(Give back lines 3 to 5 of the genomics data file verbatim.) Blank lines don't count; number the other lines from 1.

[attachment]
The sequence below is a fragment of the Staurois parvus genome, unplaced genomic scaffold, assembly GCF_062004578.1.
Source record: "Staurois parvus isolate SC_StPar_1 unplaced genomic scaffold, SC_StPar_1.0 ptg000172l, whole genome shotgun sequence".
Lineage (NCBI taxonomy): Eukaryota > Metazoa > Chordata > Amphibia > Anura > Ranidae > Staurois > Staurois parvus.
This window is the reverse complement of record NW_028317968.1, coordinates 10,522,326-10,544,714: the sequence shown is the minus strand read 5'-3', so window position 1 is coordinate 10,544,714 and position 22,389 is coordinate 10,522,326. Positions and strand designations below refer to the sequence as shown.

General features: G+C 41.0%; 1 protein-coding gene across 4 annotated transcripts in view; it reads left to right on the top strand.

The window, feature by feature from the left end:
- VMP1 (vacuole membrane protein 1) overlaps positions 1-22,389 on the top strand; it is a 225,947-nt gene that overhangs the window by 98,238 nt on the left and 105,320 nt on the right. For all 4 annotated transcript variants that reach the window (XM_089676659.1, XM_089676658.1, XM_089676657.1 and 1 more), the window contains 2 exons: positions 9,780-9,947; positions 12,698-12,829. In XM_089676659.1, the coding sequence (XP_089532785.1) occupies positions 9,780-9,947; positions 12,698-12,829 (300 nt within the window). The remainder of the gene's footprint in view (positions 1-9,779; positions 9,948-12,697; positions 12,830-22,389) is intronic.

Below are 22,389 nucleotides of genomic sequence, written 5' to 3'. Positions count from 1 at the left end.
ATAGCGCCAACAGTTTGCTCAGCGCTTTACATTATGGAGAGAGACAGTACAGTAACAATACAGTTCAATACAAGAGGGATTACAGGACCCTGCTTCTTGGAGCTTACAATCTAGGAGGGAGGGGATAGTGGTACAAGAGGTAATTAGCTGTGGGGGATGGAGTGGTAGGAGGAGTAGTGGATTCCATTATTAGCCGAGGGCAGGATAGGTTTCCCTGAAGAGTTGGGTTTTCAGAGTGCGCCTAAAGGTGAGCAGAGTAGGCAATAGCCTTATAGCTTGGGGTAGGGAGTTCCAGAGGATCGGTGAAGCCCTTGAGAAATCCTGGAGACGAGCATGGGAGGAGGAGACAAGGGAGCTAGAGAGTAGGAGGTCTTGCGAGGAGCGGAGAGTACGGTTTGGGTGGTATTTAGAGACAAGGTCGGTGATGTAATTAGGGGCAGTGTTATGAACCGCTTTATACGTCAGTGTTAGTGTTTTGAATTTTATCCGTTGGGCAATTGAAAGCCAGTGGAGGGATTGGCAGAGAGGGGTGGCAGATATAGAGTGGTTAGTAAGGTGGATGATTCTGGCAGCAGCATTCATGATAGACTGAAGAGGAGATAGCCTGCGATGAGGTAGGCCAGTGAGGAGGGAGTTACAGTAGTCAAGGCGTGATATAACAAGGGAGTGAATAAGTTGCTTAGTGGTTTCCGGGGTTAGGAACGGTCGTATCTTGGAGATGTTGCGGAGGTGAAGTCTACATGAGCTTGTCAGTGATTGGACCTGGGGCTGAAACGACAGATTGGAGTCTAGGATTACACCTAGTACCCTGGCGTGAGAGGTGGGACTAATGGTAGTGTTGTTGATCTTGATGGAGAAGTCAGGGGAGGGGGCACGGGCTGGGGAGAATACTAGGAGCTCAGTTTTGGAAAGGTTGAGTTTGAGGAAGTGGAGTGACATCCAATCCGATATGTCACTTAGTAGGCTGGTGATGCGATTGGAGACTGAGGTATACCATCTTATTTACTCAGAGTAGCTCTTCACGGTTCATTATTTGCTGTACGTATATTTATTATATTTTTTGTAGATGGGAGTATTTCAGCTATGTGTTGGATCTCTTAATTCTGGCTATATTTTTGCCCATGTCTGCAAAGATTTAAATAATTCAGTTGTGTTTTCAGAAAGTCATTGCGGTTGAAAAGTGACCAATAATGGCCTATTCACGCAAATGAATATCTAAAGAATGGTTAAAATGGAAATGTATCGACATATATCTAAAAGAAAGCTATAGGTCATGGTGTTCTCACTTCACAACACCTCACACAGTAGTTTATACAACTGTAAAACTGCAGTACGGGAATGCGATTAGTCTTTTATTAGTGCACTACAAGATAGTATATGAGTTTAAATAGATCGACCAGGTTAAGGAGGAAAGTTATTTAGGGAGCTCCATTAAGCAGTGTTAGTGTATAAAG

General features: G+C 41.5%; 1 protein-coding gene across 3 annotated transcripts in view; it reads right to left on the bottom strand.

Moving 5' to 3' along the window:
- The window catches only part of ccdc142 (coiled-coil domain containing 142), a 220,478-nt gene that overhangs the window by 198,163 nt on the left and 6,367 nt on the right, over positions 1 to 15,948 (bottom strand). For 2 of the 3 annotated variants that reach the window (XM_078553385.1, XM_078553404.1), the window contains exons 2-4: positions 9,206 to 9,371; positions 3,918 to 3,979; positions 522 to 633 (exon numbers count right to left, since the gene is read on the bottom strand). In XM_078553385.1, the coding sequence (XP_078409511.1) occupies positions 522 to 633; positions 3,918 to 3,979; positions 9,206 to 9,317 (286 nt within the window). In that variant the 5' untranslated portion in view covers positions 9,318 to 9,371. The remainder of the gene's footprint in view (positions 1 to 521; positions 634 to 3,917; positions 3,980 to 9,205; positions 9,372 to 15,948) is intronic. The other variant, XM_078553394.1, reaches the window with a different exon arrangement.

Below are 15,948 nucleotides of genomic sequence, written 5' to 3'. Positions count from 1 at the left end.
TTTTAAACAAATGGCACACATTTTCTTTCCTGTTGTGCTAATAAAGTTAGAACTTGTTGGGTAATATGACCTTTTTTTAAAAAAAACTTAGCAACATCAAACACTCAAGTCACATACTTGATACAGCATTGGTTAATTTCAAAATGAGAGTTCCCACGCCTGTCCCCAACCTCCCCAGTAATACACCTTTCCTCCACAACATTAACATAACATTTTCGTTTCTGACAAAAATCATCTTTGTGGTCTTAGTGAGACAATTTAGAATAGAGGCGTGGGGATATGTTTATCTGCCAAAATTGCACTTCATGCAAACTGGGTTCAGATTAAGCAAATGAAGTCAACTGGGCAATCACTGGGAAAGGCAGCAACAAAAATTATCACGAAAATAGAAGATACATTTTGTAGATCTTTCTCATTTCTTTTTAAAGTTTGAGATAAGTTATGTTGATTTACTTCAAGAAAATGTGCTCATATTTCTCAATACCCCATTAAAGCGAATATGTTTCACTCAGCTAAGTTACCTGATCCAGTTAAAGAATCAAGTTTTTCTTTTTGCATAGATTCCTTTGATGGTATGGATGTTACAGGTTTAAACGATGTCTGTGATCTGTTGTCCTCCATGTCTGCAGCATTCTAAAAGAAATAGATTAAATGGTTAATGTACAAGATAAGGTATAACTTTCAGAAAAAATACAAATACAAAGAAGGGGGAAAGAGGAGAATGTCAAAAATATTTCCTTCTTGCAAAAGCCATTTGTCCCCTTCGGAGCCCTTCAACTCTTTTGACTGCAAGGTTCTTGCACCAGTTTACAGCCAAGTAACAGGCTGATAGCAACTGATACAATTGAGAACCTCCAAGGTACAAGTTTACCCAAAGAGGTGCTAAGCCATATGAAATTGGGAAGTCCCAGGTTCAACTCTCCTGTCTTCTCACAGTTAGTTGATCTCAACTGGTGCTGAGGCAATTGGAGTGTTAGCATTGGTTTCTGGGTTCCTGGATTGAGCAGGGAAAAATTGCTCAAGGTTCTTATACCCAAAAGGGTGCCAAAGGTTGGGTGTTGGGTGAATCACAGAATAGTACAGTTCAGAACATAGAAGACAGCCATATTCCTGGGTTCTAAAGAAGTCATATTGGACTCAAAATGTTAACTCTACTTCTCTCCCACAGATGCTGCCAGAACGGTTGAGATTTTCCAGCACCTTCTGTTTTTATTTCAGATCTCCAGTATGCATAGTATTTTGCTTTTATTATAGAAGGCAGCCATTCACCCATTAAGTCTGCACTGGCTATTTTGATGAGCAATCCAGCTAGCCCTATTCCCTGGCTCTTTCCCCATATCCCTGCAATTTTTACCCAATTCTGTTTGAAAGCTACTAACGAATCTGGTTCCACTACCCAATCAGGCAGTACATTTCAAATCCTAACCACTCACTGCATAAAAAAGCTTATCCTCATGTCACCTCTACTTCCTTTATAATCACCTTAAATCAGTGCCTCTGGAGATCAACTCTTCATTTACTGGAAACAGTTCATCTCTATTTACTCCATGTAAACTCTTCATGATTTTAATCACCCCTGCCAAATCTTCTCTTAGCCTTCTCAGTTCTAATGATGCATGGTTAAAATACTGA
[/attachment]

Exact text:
Lineage (NCBI taxonomy): Eukaryota > Metazoa > Chordata > Amphibia > Anura > Ranidae > Staurois > Staurois parvus.
This window is the reverse complement of record NW_028317968.1, coordinates 10,522,326-10,544,714: the sequence shown is the minus strand read 5'-3', so window position 1 is coordinate 10,544,714 and position 22,389 is coordinate 10,522,326. Positions and strand designations below refer to the sequence as shown.

General features: G+C 41.0%; 1 protein-coding gene across 4 annotated transcripts in view; it reads left to right on the top strand.